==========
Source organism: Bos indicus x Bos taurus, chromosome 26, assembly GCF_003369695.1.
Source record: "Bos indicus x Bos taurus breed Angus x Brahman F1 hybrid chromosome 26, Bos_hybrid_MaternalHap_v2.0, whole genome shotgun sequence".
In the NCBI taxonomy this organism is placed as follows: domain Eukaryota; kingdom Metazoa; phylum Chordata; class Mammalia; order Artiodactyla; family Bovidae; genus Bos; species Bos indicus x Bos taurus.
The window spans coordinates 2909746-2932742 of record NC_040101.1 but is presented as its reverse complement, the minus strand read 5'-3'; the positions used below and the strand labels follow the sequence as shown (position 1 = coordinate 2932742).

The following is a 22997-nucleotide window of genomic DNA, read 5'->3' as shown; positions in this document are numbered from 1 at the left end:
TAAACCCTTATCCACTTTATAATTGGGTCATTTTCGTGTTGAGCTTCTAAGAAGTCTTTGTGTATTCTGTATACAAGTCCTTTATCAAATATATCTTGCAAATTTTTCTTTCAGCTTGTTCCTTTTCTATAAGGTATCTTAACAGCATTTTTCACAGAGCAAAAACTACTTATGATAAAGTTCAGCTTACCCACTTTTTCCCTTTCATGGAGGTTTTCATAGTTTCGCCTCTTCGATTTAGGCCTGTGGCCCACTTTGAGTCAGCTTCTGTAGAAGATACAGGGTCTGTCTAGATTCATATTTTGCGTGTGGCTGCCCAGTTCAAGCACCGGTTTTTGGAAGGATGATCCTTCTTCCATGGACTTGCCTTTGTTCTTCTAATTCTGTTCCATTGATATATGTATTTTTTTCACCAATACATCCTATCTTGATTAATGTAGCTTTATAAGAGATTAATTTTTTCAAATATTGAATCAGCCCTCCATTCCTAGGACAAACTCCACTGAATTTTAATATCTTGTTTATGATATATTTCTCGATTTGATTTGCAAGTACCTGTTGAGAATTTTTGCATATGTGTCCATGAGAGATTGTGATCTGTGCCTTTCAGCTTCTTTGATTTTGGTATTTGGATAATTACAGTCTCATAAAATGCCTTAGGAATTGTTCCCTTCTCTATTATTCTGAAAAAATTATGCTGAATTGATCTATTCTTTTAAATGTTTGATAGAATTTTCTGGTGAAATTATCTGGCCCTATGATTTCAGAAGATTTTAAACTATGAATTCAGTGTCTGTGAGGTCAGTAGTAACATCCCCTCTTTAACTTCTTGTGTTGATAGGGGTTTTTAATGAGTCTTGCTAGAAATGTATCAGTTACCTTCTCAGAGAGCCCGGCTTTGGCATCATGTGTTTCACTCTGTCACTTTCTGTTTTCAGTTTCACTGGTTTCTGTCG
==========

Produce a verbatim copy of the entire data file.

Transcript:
Source organism: Bos indicus x Bos taurus, chromosome 26, assembly GCF_003369695.1.
Source record: "Bos indicus x Bos taurus breed Angus x Brahman F1 hybrid chromosome 26, Bos_hybrid_MaternalHap_v2.0, whole genome shotgun sequence".
In the NCBI taxonomy this organism is placed as follows: domain Eukaryota; kingdom Metazoa; phylum Chordata; class Mammalia; order Artiodactyla; family Bovidae; genus Bos; species Bos indicus x Bos taurus.
The window spans coordinates 2909746-2932742 of record NC_040101.1 but is presented as its reverse complement, the minus strand read 5'-3'; the positions used below and the strand labels follow the sequence as shown (position 1 = coordinate 2932742).

The following is a 22997-nucleotide window of genomic DNA, read 5'->3' as shown; positions in this document are numbered from 1 at the left end:
TAAACCCTTATCCACTTTATAATTGGGTCATTTTCGTGTTGAGCTTCTAAGAAGTCTTTGTGTATTCTGTATACAAGTCCTTTATCAAATATATCTTGCAAATTTTTCTTTCAGCTTGTTCCTTTTCTATAAGGTATCTTAACAGCATTTTTCACAGAGCAAAAACTACTTATGATAAAGTTCAGCTTACCCACTTTTTCCCTTTCATGGAGGTTTTCATAGTTTCGCCTCTTCGATTTAGGCCTGTGGCCCACTTTGAGTCAGCTTCTGTAGAAGATACAGGGTCTGTCTAGATTCATATTTTGCGTGTGGCTGCCCAGTTCAAGCACCGGTTTTTGGAAGGATGATCCTTCTTCCATGGACTTGCCTTTGTTCTTCTAATTCTGTTCCATTGATATATGTATTTTTTTCACCAATACATCCTATCTTGATTAATGTAGCTTTATAAGAGATTAATTTTTTCAAATATTGAATCAGCCCTCCATTCCTAGGACAAACTCCACTGAATTTTAATATCTTGTTTATGATATATTTCTCGATTTGATTTGCAAGTACCTGTTGAGAATTTTTGCATATGTGTCCATGAGAGATTGTGATCTGTGCCTTTCAGCTTCTTTGATTTTGGTATTTGGATAATTACAGTCTCATAAAATGCCTTAGGAATTGTTCCCTTCTCTATTATTCTGAAAAAATTATGCTGAATTGATCTATTCTTTTAAATGTTTGATAGAATTTTCTGGTGAAATTATCTGGCCCTATGATTTCAGAAGATTTTAAACTATGAATTCAGTGTCTGTGAGGTCAGTAGTAACATCCCCTCTTTAACTTCTTGTGTTGATAGGGGTTTTTAATGAGTCTTGCTAGAAATGTATCAGTTACCTTCTCAGAGAGCCCGGCTTTGGCATCATGTGTTTCACTCTGTCACTTTCTGTTTTCAGTTTCACTGGTTTCTGTCG